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Personally, I find returning to the piano at almost 60 quite challenging. The most annoying bit (that I haven't seen discussed so much here) is the limited ability to memorize. I was never very good at that as a kid but now its even worse. For me, it's the main limiting factor. If I can keep up with the reading, I can reach my technical limits. When reading is tough and I need to memorize, progress is unbelievably slow.

As an example, I started practicing an Etude Tableau - Rach 39:8. It's hard but not impossible, looking at the parts. Buts it incredibly hard to just memorize a couple of bars...

What about other grown ups - anyone else feeling that the brain limits more than the fingers? And is there anything one can do? Memory exercises? Eating fish? Jogging?


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I'm an older forever beginner, and can read, but not sight read then play much to my teacher's occasional irritation. I have a mixed repertoire memorised of 20 or so pieces. It takes more than maybe 70% of my practice time to keep these pieces in memory and fluent. The rest of my practice time, apart from exercises, including sight reading, is still to learn, memorise, new more advanced pieces and so add them to the repertoire, albeit more slowly than ever.

But then I started to learn improvisation, and composition, in various styles, cocktail, blues, jazz, modern. This way I found my piano and music knowledge being extended, and of course it's easy to create new pieces for my repertoire, even if they are one-offs that don't get remembered! It's more fun too!

My practice balance is changing from the aforementioned 70/30 to possibly one day 30/70 or something else as the improvisation landscape is, to me at the moment, huge.

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Why not just improve your reading skills when playing from the score?

Memorizing pieces is simply time-wasting if you don't need to play from memory - which, incidentally, the vast majority of professional classical pianists don't.

Of course, if you practice a piece often enough for long enough, you'll develop some muscle memory of it here & there (which is all you need to play it fluently from the score), but it won't be enough for you to play it from beginning to end from memory........but do you need to?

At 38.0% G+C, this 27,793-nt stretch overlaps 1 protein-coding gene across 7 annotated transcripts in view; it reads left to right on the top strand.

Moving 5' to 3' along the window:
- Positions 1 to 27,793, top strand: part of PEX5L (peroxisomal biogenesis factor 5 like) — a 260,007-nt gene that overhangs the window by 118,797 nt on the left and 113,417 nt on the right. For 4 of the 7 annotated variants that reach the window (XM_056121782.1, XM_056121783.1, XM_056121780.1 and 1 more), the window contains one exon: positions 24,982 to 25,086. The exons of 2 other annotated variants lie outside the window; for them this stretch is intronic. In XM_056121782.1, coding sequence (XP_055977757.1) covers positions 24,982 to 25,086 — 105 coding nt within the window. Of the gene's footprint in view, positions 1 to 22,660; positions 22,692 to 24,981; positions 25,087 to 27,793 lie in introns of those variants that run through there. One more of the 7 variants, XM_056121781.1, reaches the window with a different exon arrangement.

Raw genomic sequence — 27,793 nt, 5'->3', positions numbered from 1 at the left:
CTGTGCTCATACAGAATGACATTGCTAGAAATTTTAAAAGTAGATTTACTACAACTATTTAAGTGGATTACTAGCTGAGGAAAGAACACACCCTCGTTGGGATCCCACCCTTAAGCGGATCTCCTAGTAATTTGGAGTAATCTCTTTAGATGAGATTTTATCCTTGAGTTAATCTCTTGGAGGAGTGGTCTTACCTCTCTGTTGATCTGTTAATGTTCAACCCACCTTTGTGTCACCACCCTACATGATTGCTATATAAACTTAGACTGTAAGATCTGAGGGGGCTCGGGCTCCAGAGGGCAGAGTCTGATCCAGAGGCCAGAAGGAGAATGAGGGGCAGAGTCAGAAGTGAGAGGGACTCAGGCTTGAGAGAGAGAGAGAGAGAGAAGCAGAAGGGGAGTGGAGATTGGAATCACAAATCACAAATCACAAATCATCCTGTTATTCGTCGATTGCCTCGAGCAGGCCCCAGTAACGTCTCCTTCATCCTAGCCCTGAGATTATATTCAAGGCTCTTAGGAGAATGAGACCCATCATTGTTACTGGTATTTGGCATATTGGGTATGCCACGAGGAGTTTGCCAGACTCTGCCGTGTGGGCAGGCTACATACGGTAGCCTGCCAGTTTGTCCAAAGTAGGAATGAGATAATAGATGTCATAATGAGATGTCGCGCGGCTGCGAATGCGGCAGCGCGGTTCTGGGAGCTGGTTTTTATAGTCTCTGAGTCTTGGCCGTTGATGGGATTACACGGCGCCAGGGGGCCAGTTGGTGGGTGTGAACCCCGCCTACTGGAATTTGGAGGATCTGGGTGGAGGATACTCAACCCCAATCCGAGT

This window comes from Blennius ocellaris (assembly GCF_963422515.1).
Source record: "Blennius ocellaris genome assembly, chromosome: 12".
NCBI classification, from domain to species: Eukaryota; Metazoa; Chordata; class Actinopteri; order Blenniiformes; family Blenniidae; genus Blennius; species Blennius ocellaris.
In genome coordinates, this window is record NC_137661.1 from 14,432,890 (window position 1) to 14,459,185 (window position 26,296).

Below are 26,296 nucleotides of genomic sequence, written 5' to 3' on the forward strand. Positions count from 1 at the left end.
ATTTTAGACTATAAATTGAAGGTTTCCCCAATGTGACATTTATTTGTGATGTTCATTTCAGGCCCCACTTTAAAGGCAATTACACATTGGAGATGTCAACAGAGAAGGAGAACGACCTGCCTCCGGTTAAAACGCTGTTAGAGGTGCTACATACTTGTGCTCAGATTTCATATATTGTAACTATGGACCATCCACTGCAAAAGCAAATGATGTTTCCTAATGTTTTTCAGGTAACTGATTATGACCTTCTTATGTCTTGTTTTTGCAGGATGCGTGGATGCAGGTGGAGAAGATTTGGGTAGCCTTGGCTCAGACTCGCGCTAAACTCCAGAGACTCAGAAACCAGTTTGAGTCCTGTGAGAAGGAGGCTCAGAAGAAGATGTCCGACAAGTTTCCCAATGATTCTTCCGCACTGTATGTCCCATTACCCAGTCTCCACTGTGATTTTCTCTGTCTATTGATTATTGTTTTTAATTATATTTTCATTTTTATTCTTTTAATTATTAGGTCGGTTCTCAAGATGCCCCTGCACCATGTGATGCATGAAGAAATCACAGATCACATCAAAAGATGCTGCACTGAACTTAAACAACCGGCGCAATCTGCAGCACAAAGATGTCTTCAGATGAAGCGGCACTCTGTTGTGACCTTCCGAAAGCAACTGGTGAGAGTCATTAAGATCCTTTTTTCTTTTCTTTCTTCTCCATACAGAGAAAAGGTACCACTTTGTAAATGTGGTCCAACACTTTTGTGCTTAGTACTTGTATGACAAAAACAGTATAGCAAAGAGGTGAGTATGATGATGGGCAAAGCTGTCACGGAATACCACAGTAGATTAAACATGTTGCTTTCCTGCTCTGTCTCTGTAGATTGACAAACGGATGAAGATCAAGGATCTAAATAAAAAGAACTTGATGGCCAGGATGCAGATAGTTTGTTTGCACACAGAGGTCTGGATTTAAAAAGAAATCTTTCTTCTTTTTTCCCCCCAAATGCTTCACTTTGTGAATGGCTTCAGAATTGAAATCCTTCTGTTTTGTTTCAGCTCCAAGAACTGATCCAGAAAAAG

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Originally Posted by ColonelBogey
... The most annoying bit (that I haven't seen discussed so much here) is the limited ability to memorize...

As an example, I started practicing an Etude Tableau - Rach 39:8. It's hard but not impossible, looking at the parts. Buts it incredibly hard to just memorize a couple of bars...


It is harder to memorize something that not only is new, but is entirely new territory which makes it much harder. Do you have something you have not yet memorized, but so familiar with the score it is very comfortable to play and not that big a stretch? If so, start there.

I have never not memorized a piece in my life. But new ones that venture into new technique, or weird chord voicing, irregular rhythms are always harder. But eventually they come and mostly, just from repetition.

I can't still play every piece I have ever learned, but if I could ever find the score (not likely) I'd be able to restore them much faster than if I were just reading it anew. Even though my reading needs more attention than my memorizing does, I have never wanted to rely on a score, or need to except in early stages of developing a new piece.

So for me, memorizing has been far from a waste of time. It's why I am still here and still love playing.

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Originally Posted by bennevis
Why not just improve your reading skills when playing from the score?

Memorizing pieces is simply time-wasting if you don't need to play from memory - which, incidentally, the vast majority of professional classical pianists don't.